Media commentators agree: the Royal Canadian Mounted Police’s announcement that it is conducting a criminal investigation into the possible leaking of a Liberal government decision on the taxation of investment income has had a major impact on the campaign for the January 23rd federal election.
Writing the day after the Royal Canadian Mounted Police (RCMP) confirmed that it is conducting an investigation into allegations of insider stock market-trading surrounding Finance Minister Ralph Goodale’s November 23 tax announcement, John Ibbitson, a pro-Conservative Globe and Mail columnist, gushed that the police probe could “cost the Liberals this election.” According to Andrew Coyne of the right-wing National Post, the RCMP announcement was a “bombshell.” Susan Delacourt, author of a flattering biography of Liberal Prime Minister Paul Martin, has said that the RCMP announcement has so altered the dynamics of the campaign, Canada’s national police have emerged as a “fourth” Liberal “political opponent,” alongside the Conservatives, Bloc Quebecois and New Democratic Party.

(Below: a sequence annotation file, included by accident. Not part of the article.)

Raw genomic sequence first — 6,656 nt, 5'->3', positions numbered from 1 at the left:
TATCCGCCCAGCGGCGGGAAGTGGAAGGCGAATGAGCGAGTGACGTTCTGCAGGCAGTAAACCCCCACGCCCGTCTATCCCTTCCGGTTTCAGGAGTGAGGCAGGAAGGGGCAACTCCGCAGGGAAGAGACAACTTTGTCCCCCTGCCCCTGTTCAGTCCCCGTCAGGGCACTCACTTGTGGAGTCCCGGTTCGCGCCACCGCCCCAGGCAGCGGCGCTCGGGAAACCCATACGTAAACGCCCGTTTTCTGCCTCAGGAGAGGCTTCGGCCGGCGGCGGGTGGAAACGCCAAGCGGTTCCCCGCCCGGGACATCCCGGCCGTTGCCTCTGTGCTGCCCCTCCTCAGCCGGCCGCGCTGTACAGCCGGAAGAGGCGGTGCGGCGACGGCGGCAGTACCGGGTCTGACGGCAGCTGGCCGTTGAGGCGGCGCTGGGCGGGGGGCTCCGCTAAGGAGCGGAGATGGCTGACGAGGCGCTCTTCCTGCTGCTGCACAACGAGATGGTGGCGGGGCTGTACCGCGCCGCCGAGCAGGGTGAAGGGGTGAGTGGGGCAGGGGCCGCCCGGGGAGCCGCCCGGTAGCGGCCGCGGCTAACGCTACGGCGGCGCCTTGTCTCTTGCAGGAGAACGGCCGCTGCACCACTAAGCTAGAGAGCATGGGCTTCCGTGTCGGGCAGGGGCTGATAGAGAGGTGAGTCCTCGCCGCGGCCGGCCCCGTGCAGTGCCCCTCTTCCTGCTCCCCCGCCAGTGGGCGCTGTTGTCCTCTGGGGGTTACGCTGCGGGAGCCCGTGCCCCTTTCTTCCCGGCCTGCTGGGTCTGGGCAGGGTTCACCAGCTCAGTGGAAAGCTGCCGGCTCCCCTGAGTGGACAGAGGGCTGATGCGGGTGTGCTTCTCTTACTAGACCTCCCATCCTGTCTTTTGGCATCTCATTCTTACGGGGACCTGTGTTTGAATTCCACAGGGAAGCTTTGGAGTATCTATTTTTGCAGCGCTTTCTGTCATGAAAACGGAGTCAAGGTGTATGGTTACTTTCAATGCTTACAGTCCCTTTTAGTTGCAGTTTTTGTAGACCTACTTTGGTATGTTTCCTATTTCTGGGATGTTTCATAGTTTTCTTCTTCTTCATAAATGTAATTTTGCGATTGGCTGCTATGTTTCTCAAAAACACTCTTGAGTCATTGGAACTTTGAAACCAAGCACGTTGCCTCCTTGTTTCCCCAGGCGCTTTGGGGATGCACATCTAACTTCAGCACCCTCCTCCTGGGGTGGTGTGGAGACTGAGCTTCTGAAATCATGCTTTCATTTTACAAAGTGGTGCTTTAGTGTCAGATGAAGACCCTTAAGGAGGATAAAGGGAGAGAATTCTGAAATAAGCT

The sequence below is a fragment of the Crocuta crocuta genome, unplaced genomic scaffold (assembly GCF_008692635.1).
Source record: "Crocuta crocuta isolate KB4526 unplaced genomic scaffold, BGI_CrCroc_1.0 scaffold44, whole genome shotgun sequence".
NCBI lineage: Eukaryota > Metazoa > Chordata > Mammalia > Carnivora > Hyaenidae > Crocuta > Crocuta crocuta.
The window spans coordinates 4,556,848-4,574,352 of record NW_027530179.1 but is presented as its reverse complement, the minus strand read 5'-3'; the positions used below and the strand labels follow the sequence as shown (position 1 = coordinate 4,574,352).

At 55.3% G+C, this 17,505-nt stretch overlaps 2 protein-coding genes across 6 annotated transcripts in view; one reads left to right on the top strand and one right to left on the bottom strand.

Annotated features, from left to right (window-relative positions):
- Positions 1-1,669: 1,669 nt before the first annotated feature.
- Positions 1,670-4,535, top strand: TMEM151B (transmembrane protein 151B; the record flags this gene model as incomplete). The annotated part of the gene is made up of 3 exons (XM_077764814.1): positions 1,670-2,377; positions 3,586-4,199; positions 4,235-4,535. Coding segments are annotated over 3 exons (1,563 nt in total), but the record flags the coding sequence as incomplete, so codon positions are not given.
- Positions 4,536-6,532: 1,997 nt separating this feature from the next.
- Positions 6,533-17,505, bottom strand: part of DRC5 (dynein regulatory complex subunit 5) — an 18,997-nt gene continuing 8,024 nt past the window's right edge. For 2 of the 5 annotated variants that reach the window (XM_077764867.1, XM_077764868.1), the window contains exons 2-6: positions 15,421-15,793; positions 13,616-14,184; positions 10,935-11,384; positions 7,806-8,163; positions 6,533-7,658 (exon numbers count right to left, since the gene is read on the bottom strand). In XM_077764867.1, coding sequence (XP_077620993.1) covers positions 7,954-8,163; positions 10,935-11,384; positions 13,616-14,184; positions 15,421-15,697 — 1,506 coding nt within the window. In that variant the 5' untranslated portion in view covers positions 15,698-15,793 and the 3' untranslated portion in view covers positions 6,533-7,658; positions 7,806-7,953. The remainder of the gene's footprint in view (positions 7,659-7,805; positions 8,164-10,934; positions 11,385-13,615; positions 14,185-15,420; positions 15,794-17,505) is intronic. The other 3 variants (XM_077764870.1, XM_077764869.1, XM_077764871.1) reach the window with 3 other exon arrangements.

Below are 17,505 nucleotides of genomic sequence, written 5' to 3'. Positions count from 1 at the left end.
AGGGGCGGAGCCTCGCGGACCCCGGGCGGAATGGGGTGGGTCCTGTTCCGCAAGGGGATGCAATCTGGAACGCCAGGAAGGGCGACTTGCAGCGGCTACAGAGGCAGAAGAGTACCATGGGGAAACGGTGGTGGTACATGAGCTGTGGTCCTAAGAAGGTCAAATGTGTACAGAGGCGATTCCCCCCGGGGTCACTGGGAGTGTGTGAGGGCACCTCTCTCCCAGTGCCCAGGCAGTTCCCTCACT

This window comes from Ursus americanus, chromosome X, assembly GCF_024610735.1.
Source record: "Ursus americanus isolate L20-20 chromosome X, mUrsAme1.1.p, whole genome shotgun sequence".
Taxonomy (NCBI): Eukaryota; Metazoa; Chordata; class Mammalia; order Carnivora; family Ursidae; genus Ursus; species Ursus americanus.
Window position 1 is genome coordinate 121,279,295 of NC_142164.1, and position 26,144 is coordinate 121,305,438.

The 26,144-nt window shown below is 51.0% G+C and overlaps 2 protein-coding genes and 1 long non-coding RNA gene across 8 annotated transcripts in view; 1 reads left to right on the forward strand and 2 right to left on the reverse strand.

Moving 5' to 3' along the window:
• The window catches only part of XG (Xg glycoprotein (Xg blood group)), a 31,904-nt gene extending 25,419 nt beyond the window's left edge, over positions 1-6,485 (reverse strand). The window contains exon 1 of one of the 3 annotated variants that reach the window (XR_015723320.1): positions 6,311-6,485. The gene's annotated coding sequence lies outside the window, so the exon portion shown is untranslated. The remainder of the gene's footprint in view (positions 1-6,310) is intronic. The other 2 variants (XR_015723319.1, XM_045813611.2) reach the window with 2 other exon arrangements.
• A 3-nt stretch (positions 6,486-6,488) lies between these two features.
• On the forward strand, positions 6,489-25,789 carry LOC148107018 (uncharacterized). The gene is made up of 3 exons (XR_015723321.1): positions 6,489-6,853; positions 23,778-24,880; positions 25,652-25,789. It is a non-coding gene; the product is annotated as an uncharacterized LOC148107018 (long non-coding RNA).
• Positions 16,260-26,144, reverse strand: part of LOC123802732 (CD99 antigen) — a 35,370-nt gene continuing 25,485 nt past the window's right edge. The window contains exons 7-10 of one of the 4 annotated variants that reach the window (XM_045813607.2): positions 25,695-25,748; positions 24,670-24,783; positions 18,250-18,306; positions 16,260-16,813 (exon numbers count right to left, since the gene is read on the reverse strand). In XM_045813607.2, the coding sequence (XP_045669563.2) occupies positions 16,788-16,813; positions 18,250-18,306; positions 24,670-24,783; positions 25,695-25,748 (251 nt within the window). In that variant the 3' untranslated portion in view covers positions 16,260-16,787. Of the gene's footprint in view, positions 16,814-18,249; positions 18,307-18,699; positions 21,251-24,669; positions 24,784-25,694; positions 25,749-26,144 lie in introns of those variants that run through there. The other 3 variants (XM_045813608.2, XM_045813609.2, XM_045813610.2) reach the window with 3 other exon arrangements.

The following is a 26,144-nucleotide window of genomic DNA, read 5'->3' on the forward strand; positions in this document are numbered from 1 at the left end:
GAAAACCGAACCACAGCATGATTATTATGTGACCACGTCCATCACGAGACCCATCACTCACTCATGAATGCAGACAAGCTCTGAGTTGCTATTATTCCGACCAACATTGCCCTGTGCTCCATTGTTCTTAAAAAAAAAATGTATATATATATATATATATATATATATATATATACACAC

The opposition parties seized on the RCMP’s December 28 criminal investigation announcement, touting it as further proof of their claims that the 12-year-old Liberal government is mired in corruption. They have demanded that Goodale, arguably the second most important Liberal minister, step down pending the outcome of the police investigation.
For two years, the Conservatives have made the sponsorship scandal—the looting of a federal government program by Liberal-friendly advertising firms and their provision of kickbacks to the Quebec-wing of the federal Liberal Party—the axis of their opposition to the government. Their aim in this has been to escape scrutiny of their neo-conservative program and close ties to the US Republican right and thereby bamboozle their way to power.
As would be expected, the Conservatives have made the RCMP announcement new fodder for this campaign. Conservative leader Stephen Harper proclaimed the as of yet unproven allegations of insider-trading part of “an ongoing pattern of scandal and corruption” and reference to the scandal was soon incorporated into the Conservatives’ television ad campaign. In a January 2 speech, Harper proclaimed that the first priority of a Conservative government would be passage of a Federal Accountability Act that will purportedly ensure ethical, corruption-free government.